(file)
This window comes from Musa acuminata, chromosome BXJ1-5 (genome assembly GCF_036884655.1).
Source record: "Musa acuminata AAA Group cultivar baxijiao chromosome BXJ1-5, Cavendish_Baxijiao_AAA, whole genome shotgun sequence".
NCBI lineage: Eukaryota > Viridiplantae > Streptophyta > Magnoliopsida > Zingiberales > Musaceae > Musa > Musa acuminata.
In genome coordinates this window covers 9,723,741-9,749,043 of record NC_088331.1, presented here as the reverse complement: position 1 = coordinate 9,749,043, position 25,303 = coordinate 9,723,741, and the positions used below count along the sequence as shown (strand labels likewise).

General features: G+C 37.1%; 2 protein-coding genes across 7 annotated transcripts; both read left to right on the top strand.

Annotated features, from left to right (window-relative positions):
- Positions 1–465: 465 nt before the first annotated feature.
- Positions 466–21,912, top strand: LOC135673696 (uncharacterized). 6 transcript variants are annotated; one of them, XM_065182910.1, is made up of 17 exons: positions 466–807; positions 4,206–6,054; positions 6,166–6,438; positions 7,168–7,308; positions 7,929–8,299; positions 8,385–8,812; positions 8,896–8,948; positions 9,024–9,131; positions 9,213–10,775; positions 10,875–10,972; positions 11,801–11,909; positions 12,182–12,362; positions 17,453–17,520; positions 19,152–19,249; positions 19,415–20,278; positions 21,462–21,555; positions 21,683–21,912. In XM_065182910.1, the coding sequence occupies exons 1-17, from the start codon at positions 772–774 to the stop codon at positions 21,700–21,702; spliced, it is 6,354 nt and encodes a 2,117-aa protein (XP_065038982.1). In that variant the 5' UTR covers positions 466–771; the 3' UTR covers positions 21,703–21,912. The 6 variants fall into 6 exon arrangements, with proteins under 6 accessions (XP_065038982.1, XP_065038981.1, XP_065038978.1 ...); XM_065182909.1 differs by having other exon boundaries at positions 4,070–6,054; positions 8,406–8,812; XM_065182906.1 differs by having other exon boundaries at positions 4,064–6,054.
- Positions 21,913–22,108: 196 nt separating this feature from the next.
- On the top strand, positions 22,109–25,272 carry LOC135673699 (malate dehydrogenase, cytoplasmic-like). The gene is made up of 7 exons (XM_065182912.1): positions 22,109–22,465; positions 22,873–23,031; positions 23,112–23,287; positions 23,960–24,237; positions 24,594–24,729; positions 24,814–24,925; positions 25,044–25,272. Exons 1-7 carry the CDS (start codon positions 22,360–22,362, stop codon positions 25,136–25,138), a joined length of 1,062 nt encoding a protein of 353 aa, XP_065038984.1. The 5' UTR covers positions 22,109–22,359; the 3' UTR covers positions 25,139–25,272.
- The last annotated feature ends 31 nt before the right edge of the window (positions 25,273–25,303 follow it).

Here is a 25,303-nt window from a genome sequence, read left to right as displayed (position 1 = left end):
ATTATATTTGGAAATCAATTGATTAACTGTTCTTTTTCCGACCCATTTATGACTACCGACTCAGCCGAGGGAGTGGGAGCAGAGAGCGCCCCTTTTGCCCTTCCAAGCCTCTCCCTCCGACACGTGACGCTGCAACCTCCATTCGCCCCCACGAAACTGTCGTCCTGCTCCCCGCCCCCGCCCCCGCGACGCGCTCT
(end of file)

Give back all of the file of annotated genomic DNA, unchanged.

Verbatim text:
This window comes from Musa acuminata, chromosome BXJ1-5 (genome assembly GCF_036884655.1).
Source record: "Musa acuminata AAA Group cultivar baxijiao chromosome BXJ1-5, Cavendish_Baxijiao_AAA, whole genome shotgun sequence".
NCBI lineage: Eukaryota > Viridiplantae > Streptophyta > Magnoliopsida > Zingiberales > Musaceae > Musa > Musa acuminata.
In genome coordinates this window covers 9,723,741-9,749,043 of record NC_088331.1, presented here as the reverse complement: position 1 = coordinate 9,749,043, position 25,303 = coordinate 9,723,741, and the positions used below count along the sequence as shown (strand labels likewise).

General features: G+C 37.1%; 2 protein-coding genes across 7 annotated transcripts; both read left to right on the top strand.

Annotated features, from left to right (window-relative positions):
- Positions 1–465: 465 nt before the first annotated feature.
- Positions 466–21,912, top strand: LOC135673696 (uncharacterized). 6 transcript variants are annotated; one of them, XM_065182910.1, is made up of 17 exons: positions 466–807; positions 4,206–6,054; positions 6,166–6,438; positions 7,168–7,308; positions 7,929–8,299; positions 8,385–8,812; positions 8,896–8,948; positions 9,024–9,131; positions 9,213–10,775; positions 10,875–10,972; positions 11,801–11,909; positions 12,182–12,362; positions 17,453–17,520; positions 19,152–19,249; positions 19,415–20,278; positions 21,462–21,555; positions 21,683–21,912. In XM_065182910.1, the coding sequence occupies exons 1-17, from the start codon at positions 772–774 to the stop codon at positions 21,700–21,702; spliced, it is 6,354 nt and encodes a 2,117-aa protein (XP_065038982.1). In that variant the 5' UTR covers positions 466–771; the 3' UTR covers positions 21,703–21,912. The 6 variants fall into 6 exon arrangements, with proteins under 6 accessions (XP_065038982.1, XP_065038981.1, XP_065038978.1 ...); XM_065182909.1 differs by having other exon boundaries at positions 4,070–6,054; positions 8,406–8,812; XM_065182906.1 differs by having other exon boundaries at positions 4,064–6,054.
- Positions 21,913–22,108: 196 nt separating this feature from the next.
- On the top strand, positions 22,109–25,272 carry LOC135673699 (malate dehydrogenase, cytoplasmic-like). The gene is made up of 7 exons (XM_065182912.1): positions 22,109–22,465; positions 22,873–23,031; positions 23,112–23,287; positions 23,960–24,237; positions 24,594–24,729; positions 24,814–24,925; positions 25,044–25,272. Exons 1-7 carry the CDS (start codon positions 22,360–22,362, stop codon positions 25,136–25,138), a joined length of 1,062 nt encoding a protein of 353 aa, XP_065038984.1. The 5' UTR covers positions 22,109–22,359; the 3' UTR covers positions 25,139–25,272.
- The last annotated feature ends 31 nt before the right edge of the window (positions 25,273–25,303 follow it).

Here is a 25,303-nt window from a genome sequence, read left to right as displayed (position 1 = left end):
ATTATATTTGGAAATCAATTGATTAACTGTTCTTTTTCCGACCCATTTATGACTACCGACTCAGCCGAGGGAGTGGGAGCAGAGAGCGCCCCTTTTGCCCTTCCAAGCCTCTCCCTCCGACACGTGACGCTGCAACCTCCATTCGCCCCCACGAAACTGTCGTCCTGCTCCCCGCCCCCGCCCCCGCGACGCGCTCT